NHS staff at a Covid-19 vaccination centre in Derbyshire have received threatening phone calls after they vaccinated a number of professional footballers from Chesterfield Football Club.
The Daily Mail reported on Wednesday night that the club and medical staff had been accused of "queue-jumping" for immunising the players, when Government protocols are prioritising the over 70s and the clinically extremely vulnerable.
Since those reports, Sky Sports News has learned that local NHS staff in Chesterfield have received threatening phone calls from people angry at the decision to vaccinate fit and healthy footballers in their 20s.
So far three players and three members of club staff have received their first dose of the coronavirus vaccination.
A Sky Sports News investigation revealed Chesterfield FC have been in discussion with the local vaccination centre in Stubley since offering the stadium as a location for drive-through coronavirus testing.
The Stubley surgery has already vaccinated over 12,000 patients from the local area. It uses predominantly the Pfizer vaccine which is particularly volatile, and must be stored below minus 60 degrees Celsius.
Once a pack is opened and defrosted, it must be used within two hours.
The Stubley centre is adamant it has followed NHS guidelines and if some appointments are missed, they have a protocol to offer the vaccine to others under the age of 70.
Top of that "standby" list are health professionals and care workers but Chesterfield FC is "on the bottom of that list" for vaccines that otherwise would be thrown away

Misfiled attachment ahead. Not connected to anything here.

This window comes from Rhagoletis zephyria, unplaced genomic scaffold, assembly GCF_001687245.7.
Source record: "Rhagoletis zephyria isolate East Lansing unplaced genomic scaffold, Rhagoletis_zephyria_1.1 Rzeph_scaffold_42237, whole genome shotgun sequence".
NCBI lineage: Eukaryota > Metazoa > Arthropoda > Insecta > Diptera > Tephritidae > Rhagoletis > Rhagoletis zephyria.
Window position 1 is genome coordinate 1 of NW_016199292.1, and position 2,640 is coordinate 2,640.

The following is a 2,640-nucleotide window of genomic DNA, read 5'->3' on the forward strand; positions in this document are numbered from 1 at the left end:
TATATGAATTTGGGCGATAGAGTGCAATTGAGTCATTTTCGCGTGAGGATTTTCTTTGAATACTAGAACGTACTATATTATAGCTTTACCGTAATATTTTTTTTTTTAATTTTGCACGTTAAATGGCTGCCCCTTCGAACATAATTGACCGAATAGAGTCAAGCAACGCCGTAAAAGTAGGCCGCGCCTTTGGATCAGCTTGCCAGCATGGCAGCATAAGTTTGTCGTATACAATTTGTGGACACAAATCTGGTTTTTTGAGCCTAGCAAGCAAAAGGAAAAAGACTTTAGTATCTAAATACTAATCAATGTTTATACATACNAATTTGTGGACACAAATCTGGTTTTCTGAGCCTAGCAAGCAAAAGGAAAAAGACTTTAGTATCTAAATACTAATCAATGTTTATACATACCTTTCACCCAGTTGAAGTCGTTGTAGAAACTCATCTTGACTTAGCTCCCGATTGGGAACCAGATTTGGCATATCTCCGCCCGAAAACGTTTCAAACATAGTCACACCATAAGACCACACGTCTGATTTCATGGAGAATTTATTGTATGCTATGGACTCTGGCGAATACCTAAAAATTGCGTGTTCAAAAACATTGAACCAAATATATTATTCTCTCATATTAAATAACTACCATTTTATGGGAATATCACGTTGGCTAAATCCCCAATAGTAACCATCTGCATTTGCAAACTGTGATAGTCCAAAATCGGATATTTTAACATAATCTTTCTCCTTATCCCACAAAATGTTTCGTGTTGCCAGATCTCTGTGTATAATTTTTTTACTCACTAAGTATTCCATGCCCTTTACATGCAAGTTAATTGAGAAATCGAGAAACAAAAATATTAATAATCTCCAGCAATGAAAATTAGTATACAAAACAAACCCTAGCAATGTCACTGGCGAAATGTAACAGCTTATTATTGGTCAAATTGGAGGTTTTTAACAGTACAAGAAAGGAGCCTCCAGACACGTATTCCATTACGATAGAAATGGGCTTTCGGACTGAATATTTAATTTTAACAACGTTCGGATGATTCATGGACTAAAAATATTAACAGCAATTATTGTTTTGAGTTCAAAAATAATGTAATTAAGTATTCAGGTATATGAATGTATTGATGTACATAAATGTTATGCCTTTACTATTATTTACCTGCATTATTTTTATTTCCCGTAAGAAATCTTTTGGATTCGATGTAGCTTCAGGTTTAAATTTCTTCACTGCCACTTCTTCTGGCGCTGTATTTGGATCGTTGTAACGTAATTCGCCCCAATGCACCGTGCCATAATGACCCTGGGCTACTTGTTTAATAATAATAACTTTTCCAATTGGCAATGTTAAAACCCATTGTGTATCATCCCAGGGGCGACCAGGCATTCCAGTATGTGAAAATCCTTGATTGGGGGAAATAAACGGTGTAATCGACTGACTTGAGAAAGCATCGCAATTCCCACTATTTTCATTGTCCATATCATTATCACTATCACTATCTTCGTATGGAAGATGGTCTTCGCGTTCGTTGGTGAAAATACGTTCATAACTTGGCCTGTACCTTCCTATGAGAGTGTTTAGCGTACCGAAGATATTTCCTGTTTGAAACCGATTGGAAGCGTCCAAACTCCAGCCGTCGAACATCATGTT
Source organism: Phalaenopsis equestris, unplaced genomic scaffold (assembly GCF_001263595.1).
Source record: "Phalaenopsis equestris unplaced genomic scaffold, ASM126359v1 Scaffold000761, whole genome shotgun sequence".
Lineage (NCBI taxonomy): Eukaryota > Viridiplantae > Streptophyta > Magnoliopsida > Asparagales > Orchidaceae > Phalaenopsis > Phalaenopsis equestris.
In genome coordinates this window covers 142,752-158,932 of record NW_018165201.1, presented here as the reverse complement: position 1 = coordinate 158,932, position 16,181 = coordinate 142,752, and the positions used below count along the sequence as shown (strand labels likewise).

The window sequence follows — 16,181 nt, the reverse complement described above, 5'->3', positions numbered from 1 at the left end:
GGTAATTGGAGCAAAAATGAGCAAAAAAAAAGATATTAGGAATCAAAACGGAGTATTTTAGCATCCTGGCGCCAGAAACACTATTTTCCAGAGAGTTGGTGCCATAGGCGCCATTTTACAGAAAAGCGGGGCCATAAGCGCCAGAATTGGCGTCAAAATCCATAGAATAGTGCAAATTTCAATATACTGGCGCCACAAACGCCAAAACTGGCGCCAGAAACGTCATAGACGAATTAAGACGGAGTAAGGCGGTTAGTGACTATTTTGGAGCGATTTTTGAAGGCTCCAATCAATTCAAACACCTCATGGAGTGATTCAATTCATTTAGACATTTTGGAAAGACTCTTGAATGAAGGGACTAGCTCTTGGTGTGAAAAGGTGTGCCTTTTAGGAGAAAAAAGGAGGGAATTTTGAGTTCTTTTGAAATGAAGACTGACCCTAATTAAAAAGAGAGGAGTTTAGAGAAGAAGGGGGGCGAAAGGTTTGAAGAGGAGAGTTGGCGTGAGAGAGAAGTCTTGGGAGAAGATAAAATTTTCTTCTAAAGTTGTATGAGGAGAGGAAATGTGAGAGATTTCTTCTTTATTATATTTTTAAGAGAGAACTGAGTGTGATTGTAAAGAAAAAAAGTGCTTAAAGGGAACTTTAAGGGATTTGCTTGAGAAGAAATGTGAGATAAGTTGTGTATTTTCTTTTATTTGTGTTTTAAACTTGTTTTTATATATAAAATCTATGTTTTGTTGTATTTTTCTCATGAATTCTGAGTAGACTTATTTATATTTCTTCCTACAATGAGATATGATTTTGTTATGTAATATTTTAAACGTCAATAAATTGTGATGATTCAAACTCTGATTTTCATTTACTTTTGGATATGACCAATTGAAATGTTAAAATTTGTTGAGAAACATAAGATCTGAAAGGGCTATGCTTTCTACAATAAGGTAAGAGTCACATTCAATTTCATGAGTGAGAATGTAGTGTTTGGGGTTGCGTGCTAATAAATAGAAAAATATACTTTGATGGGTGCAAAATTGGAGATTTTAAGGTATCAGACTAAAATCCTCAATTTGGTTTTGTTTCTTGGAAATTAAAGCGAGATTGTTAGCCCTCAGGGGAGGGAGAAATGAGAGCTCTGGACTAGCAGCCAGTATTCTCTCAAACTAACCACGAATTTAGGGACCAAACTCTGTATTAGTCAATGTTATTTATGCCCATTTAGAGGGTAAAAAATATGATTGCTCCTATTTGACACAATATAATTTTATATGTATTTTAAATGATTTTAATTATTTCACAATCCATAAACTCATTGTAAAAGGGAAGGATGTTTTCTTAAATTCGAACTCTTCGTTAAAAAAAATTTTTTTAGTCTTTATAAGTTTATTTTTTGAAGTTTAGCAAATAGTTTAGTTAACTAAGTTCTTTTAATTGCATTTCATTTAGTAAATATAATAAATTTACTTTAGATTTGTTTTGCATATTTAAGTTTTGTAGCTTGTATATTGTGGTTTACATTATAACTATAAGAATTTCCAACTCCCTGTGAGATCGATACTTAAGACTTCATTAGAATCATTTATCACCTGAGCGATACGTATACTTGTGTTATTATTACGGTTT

Two Chesterfield players were vaccinated a fortnight ago, and one more on Sunday.
Chesterfield FC said in a statement: "A small number of Chesterfield players and staff - most of whom are classed as vulnerable people - have received the Covid-19 vaccine.
"In line with the NHS' directive - that doctors and staff have the discretion to ensure that they can make full use of any unused vaccines, rather than have any go to waste - the people concerned were called at very short notice to receive the vaccine.
"They were only contacted after the surgery had exhausted all other viable options. Those involved were keen that these vaccines were not wasted, which would have been the case had they not received them.
"We continue to support the NHS's brilliant work and have provided Covid-19 testing facilities at our stadium throughout the pandemic, so vital care can be administered."
NHS Derby and Derbyshire Clinical Commissioning Group (CCG) has opened an investigation.
The CCG said in a statement: "It is unacceptable to jump the queue ahead of people most at risk of Covid-19 and the NHS guidance is clear that local vaccination services must manage their appointment lists to ensure all appointments are filled and they have a back-up list of high-risk people in Joint Committee on Vaccination and Drug Immunisation priority groups 1-4 (those aged 70 and over or who are clinically extremely vulnerable) who can receive the vaccine at short notice."